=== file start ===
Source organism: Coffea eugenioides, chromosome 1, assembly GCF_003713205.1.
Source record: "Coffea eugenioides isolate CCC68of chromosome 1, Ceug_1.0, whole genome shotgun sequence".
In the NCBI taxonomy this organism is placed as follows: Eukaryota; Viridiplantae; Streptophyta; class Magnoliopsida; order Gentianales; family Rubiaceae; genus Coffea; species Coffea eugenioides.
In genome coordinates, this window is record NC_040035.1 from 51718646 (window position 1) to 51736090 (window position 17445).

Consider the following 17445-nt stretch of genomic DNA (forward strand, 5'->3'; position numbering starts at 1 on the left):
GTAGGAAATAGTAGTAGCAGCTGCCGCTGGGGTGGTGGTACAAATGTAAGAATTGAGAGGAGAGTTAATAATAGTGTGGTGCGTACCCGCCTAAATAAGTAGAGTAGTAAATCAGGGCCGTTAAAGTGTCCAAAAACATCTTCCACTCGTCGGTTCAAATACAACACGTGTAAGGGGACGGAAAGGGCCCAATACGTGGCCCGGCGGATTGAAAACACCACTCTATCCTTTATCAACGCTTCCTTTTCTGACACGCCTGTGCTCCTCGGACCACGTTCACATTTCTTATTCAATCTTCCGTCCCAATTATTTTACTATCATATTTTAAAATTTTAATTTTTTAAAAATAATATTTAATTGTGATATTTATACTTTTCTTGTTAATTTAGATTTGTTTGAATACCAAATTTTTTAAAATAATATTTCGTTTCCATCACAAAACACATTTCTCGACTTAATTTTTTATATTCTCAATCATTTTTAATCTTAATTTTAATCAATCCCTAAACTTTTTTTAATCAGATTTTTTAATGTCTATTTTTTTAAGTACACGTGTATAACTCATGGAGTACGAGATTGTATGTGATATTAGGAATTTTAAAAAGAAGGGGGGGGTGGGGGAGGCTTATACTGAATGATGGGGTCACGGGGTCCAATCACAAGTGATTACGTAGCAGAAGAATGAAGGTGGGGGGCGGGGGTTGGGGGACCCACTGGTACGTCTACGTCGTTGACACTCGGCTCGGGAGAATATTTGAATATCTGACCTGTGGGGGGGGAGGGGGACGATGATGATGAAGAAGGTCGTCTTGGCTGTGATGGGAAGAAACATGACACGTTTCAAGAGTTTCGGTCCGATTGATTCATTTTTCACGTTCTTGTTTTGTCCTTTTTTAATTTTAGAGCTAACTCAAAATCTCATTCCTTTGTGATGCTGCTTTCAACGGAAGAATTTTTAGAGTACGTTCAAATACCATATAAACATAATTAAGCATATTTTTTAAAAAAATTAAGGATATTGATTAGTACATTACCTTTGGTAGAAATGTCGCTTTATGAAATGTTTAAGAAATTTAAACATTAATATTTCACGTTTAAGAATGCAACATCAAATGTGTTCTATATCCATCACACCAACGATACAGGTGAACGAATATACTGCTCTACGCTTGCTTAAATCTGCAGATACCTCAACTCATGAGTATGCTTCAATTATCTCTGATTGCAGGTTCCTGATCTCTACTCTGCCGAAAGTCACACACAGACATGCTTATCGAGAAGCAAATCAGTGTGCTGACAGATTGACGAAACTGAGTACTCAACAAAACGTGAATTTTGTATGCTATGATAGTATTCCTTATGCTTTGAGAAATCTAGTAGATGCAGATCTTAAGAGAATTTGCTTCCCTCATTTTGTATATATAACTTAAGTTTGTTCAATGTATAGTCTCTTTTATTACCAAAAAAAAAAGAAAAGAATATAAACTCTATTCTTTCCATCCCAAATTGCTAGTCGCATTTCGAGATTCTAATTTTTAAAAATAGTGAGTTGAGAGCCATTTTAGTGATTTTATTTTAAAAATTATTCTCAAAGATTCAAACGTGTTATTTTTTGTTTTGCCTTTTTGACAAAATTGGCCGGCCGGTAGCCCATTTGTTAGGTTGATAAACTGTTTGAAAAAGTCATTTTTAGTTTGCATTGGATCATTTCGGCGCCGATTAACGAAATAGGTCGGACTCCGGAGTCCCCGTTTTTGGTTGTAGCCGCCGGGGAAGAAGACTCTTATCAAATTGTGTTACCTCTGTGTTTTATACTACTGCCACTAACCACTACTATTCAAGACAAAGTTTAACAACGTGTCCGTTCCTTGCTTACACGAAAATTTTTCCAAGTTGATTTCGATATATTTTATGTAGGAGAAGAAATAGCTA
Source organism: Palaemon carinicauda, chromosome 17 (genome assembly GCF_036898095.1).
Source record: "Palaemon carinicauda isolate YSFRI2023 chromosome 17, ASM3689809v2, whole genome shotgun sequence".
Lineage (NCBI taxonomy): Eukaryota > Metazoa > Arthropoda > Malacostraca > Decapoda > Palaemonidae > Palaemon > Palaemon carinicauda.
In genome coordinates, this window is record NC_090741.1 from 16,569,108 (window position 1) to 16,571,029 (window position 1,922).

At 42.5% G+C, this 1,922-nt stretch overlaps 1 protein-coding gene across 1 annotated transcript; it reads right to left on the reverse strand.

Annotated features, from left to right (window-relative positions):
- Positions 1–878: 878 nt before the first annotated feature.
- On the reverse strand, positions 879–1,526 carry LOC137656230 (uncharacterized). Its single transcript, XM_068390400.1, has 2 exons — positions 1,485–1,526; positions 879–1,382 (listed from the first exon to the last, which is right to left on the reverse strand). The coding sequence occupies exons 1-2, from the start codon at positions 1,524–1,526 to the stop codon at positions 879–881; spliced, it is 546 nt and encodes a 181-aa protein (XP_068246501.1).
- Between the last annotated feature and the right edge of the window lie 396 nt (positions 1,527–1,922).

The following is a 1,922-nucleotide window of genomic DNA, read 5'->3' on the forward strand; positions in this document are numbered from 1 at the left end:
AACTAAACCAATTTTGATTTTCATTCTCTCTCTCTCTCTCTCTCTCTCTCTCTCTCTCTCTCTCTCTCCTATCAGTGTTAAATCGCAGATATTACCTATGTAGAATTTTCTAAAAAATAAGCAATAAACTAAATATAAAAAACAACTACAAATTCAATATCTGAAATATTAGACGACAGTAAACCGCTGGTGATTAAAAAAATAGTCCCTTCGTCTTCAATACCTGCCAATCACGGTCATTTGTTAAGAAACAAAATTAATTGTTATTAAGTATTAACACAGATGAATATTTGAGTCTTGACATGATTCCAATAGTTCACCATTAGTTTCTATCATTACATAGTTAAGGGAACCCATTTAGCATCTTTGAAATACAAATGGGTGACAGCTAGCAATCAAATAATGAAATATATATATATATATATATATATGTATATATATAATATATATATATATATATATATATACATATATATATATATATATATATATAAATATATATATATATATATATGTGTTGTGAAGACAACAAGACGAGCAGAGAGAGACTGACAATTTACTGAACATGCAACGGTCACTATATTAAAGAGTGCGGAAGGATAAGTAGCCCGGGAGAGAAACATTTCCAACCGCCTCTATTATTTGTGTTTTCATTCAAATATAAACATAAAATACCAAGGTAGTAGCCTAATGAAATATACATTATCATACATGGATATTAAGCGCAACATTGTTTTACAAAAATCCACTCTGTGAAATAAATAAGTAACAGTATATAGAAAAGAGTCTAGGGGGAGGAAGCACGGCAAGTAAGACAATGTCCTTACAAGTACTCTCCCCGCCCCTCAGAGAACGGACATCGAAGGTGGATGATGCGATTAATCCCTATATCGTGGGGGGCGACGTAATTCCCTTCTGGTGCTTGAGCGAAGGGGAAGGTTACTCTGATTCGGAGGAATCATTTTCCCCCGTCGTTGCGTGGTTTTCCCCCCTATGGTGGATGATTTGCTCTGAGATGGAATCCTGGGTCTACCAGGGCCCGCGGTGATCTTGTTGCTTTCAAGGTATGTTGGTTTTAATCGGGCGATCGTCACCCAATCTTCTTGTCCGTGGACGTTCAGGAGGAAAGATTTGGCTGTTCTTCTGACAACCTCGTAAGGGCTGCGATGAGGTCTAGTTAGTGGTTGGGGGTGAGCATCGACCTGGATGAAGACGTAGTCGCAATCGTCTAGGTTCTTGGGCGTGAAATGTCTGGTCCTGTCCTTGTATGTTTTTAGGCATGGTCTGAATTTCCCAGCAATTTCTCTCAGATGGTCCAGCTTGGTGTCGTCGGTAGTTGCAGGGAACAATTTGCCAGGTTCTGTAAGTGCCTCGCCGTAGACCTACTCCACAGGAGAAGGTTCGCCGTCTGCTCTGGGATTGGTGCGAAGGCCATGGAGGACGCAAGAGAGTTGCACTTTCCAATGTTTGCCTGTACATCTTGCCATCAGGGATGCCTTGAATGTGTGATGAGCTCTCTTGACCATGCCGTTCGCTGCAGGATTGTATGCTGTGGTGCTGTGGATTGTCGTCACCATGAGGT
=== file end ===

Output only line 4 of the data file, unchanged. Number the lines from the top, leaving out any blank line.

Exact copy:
In genome coordinates, this window is record NC_040035.1 from 51718646 (window position 1) to 51736090 (window position 17445).